It turns out that news matters, after all.
For years, Toronto Mayor Rob Ford and his brother, Doug, have scored dependable political points by attacking the news media. They have underlined their disdain as hosts of their own chat show on Toronto radio station NewsTalk 1010, where they got to choose the callers and the subjects. (On Friday afternoon, NewsTalk announced the station and the brothers were parting ways, effective immediately.)
The news industry is a soft and easy target for populists these days, famously on the ropes because of plunging advertising revenues, shifting reader habits and a slow erosion in audience trust.
But something unusual happened this week: The crisis affecting Mr. Ford's administration, and the way it was covered, began to look like an improbable case study in how the media might find their way back.
While the new conventional wisdom holds that audiences prefer news outlets that emphasize strong points of view – through columnists, pundits or even satirical takes – this week, it was the facts, first, that people wanted to hear. Papers and broadcast outlets across the political spectrum struck a strange, almost unprecedented, unified stand, knowing the cascading news developments would keep audiences coming back for more.
At the Web and mobile sites of CBC News, page views were up 20 per cent week-over-week on Tuesday, the day Mr. Ford made his startling admission of crack use. On Thursday, four of the top 10 stories there were about Mr. Ford. At the the Toronto Star, the first to obtain a 77-second video showing a ranting Mr. Ford, traffic shot up. (The Globe and Mail had similar spikes.) The Huffington Post said traffic to its politics hub was twice its usual average.
Some of the traffic was driven by unusually high interest from around the world. CNN, The Guardian, BBC and The New York Times all sent correspondents to Toronto. Anderson Cooper interviewed the Star's Robyn Doolittle, one of three reporters to have seen the so-called crack video.
To be sure, not all of the coverage was straight-up. For three nights running, comedian Jon Stewart mocked Mr. Ford's travails, even if he paused at one point to note that it would not be nearly as fun to eulogize the mayor. Canadian audiences could not get enough: The Comedy Network says The Daily Show pulled in its largest audience of the current TV season on Tuesday, an average of 275,000 viewers, hours after Mr. Ford made his stunning confession. Within Canada, YouTube says searches for "Rob Ford" and "Jon Stewart" spiked like stalagmites.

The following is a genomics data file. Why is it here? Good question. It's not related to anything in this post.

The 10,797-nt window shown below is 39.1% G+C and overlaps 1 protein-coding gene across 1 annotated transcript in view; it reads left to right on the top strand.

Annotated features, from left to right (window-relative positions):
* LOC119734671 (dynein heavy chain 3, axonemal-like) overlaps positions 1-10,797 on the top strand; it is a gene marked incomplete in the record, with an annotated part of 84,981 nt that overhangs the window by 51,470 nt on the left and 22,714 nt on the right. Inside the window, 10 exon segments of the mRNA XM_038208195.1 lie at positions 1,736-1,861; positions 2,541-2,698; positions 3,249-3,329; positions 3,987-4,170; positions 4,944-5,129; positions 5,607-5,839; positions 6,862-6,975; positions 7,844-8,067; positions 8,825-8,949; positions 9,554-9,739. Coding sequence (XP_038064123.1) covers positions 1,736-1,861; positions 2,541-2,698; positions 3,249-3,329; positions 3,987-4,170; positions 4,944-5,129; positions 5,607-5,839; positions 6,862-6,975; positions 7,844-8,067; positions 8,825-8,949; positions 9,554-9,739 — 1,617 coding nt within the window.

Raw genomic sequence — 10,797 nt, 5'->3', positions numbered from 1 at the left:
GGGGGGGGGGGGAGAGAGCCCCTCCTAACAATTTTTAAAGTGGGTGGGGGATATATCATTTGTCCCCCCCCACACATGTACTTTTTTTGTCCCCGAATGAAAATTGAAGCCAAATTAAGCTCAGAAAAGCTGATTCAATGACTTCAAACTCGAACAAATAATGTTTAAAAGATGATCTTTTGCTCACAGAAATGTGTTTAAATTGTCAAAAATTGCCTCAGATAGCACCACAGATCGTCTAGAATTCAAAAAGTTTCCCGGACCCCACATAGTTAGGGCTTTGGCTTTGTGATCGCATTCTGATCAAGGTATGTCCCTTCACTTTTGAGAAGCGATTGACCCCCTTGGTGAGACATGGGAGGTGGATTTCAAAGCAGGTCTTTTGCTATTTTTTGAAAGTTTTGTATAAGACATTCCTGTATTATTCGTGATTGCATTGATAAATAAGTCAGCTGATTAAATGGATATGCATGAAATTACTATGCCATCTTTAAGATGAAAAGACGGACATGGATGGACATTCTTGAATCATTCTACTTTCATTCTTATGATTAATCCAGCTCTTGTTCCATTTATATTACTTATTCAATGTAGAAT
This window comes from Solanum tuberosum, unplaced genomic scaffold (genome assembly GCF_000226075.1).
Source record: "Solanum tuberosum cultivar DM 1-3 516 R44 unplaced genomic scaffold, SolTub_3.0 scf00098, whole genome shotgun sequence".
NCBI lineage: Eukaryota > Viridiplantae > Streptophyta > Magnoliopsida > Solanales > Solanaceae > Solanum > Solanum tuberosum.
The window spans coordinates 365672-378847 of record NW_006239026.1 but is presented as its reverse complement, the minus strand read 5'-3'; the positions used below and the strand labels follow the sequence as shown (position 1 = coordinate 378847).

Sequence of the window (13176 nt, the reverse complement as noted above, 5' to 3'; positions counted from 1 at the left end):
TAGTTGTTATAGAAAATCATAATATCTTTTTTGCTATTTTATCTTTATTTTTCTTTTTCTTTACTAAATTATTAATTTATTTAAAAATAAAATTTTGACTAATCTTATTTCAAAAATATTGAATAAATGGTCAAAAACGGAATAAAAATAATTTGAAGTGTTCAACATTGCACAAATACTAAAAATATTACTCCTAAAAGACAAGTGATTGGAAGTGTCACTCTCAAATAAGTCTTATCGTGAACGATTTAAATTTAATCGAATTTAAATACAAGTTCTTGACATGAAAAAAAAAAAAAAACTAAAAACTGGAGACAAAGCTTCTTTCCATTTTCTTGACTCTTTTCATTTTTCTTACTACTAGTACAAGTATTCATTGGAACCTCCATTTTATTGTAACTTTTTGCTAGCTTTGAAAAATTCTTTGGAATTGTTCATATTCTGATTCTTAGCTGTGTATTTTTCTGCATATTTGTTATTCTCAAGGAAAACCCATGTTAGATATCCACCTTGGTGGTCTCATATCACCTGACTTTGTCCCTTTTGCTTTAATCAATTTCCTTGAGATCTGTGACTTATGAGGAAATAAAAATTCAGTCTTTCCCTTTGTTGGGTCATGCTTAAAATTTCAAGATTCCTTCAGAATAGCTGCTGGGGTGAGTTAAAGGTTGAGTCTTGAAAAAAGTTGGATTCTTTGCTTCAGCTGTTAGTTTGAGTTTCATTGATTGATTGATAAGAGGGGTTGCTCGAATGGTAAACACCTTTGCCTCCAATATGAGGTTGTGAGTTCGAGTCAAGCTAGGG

And with outlets such as the Star and CBC (and The Globe) competing for hourly scoops with Mr. Ford's most stalwart media ally, the Toronto Sun, there was little need for their pundits to tell people what to think. (Still, there was plenty of that, too.)
It may be fitting, then, that the week ended with Mr. Ford losing the unlikely perch he had used to beat up on the media. Since February, 2012, the Ford brothers had enjoyed a two-hour block of Sunday afternoon air time on Newstalk 1010. The show The City had been a bunker for them, a comfortable place from which they could broadcast their message to supporters without interference. "You're going to get the straight goods from Rob and I," Doug Ford had told one of the station's hosts last year, when the show was announced. "You aren't going to have the media twisting it around like they've been twisting it around for the last year and a half."
At noon on Friday, the station issued a terse statement: "NewsTalk 1010, Mayor Ford and Councillor Ford have mutually determined to conclude broadcasts of The City, ending with last week's show. Of course, Mayor Ford and Councillor Ford remain welcome at any time as guests on NewsTalk 1010."